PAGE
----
Keywords : urinary tract infection

Effect of antibiotic misuse on the emergence of microbial resistance among urologic patients

Maimonah Qasim Yahya; Salah H. Azba; Maali I. Al-Hayali

Iraqi Journal of Pharmacy, 2021, Volume 18, Issue 1, Pages 44-56
DOI: 10.33899/iphr.2021.168843

Background: The study aimed to identify the types of bacteria isolated from the urine of patients with urinary tract infections focusing on the resistant isolates then comparing the results with the types of antibiotics misused by those patients in order to suggest some measures to mitigate the increasing rates of antibiotic resistance. Material and Methods: Urine samples were collected from patients aged from 10 to 60 years old who visited Al-Jomhory Hospital in Mosul City/Nineveh Governorate during a period between February and May 2021. Bacterial culture, identification, and antimicrobial susceptibility testing against different antibiotics were performed by Kirby Bauer's disc diffusion method and the results were compared with patient medical history of antibiotic use without consulting a physician. Results: Overall, 7 different bacterial pathogens were identified, 5 gram-negative and 2 gram-positive bacteria. The majority of bacterial pathogens isolated was Escherichia coli 37.6%, followed by Klebsiella spp. 35.5%. It is worth noting that the most effective drug was quinolone (P≤ 0.05) on bacterial species with least effective was penicillins worrisome results was the isolation of a high percentage of Pseudomonas aeruginosa, that was resistant to all antibiotics used in this research, by contrast, a high percentage of Enterococcus faecalis was sensitive to those antibiotics. Conclusion: The study revealed that a higher percentage of resistant bacteria were isolated in patients with a medical history of antibiotics misuse which might change drug prescribtion line in a hospitalized patients with bacterial infections.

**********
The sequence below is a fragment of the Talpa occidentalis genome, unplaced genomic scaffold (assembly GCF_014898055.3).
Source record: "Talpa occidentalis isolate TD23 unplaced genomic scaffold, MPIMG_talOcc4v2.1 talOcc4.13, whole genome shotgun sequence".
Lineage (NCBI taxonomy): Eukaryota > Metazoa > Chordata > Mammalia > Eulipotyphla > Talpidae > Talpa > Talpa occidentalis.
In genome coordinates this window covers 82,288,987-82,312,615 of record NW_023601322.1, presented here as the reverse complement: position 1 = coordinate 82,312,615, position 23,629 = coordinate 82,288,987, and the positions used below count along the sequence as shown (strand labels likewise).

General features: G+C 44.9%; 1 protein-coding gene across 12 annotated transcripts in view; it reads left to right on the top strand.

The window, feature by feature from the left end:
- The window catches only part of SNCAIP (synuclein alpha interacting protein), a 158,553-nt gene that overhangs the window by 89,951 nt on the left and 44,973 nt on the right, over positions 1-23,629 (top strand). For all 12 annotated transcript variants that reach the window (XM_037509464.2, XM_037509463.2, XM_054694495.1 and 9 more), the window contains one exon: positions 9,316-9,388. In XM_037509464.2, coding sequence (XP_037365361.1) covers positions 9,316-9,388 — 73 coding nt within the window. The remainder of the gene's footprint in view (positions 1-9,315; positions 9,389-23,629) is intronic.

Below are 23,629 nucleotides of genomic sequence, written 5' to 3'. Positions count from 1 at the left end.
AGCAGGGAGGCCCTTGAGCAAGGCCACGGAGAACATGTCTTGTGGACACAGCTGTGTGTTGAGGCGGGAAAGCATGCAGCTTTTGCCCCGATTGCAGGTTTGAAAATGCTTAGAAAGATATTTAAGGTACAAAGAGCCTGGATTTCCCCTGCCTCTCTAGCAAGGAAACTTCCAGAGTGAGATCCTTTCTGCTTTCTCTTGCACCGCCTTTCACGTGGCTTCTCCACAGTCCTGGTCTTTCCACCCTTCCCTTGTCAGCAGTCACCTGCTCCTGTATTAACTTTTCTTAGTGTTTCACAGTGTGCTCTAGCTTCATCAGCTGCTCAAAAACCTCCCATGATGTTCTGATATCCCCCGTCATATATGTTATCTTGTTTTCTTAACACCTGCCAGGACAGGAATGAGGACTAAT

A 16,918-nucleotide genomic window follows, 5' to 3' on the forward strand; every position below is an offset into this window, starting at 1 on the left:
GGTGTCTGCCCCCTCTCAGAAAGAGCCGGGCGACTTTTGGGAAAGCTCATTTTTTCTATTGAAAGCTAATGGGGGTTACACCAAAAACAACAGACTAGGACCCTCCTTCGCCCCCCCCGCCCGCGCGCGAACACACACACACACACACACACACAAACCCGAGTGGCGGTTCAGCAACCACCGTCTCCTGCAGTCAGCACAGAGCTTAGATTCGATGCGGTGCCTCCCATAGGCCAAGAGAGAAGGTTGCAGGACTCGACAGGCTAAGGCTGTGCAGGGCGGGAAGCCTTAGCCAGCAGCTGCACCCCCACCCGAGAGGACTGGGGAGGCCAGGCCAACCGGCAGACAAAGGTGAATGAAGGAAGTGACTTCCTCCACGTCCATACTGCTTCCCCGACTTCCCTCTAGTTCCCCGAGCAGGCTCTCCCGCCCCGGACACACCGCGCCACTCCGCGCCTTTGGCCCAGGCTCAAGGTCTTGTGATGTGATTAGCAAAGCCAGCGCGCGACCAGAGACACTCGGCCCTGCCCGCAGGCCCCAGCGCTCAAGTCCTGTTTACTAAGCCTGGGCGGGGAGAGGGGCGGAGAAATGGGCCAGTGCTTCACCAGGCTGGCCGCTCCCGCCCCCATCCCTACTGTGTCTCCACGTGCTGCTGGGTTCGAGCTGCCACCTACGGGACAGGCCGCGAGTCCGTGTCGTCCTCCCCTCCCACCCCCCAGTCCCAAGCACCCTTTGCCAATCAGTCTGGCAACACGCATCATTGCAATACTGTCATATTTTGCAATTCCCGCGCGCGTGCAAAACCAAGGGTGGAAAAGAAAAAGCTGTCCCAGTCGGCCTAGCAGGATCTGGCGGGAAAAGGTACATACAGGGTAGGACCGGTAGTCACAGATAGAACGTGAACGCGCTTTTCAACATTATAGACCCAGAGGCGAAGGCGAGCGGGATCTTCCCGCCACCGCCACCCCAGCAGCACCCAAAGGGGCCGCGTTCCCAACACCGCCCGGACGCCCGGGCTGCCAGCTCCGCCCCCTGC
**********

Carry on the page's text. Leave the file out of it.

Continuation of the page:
Pattern of antibiotic sensitivity and resistance of uropathogenes among pediatric patients with urinary tract infection

Ghayth M. AbdulRazzaq

Iraqi Journal of Pharmacy, 2013, Volume 13, Issue 1, Pages 64-76
DOI: 10.33899/iphr.2013.66906

Objectives: studying the microbiological profile by isolation of the types of bacteria that are most frequently causing UTI in pediatric patients and assessing the antibiotic resistance profile of 10 different antibiotics that are used for treatment of such infection. .
Methods: Urine samples from 900 symptomatic UTI cases attending Ibn Alatheer Teaching Hospital from May 2010 to September2011 were collected . Urinary isolates were identified by conventional methods and antibiotic resistance testing was performed by Kirby Bauer's disc diffusion method.
Results: We identify 6 species of uropathogens responsible for UTI in pediatric patients . Females are more susceptible to the UTI than males, however they usually infected by the same bacterial species. E. coli is the most predominant uropathogen in pediatric UTI. The isolated uropathogenes showed a heavy resistance pattern toward many antibiotics like Cotrimoxazole (84.1%) Amoxicilline(72.6%), Nalidixi acid(57.4%). Cephalosporin (particularly cefotaxime) , Augmentin, gentamycine and nitrofurantoin exhibit adequate antibiotic activity against uropathogens while Ciprofloxacin and Amikacine subjected to the least resistant pattern of commonly used antibiotics.
Conclusion: E. coli is still the most common type of bacteria causing UTI in male and female pediatric patients. Pediatric urine culture isolates are becoming increasingly resistant to commonly used antibiotics. Empirical treatment with Cotrimoxazole, Amoxicillin, or Nalidixic acid as initial drug is relatively ineffective. Cefotaxim and gentamycin can be considered as effective line for treatment of UTI . Amikacine and Ciprofloxacine are less likely to be subjected to drug resistance.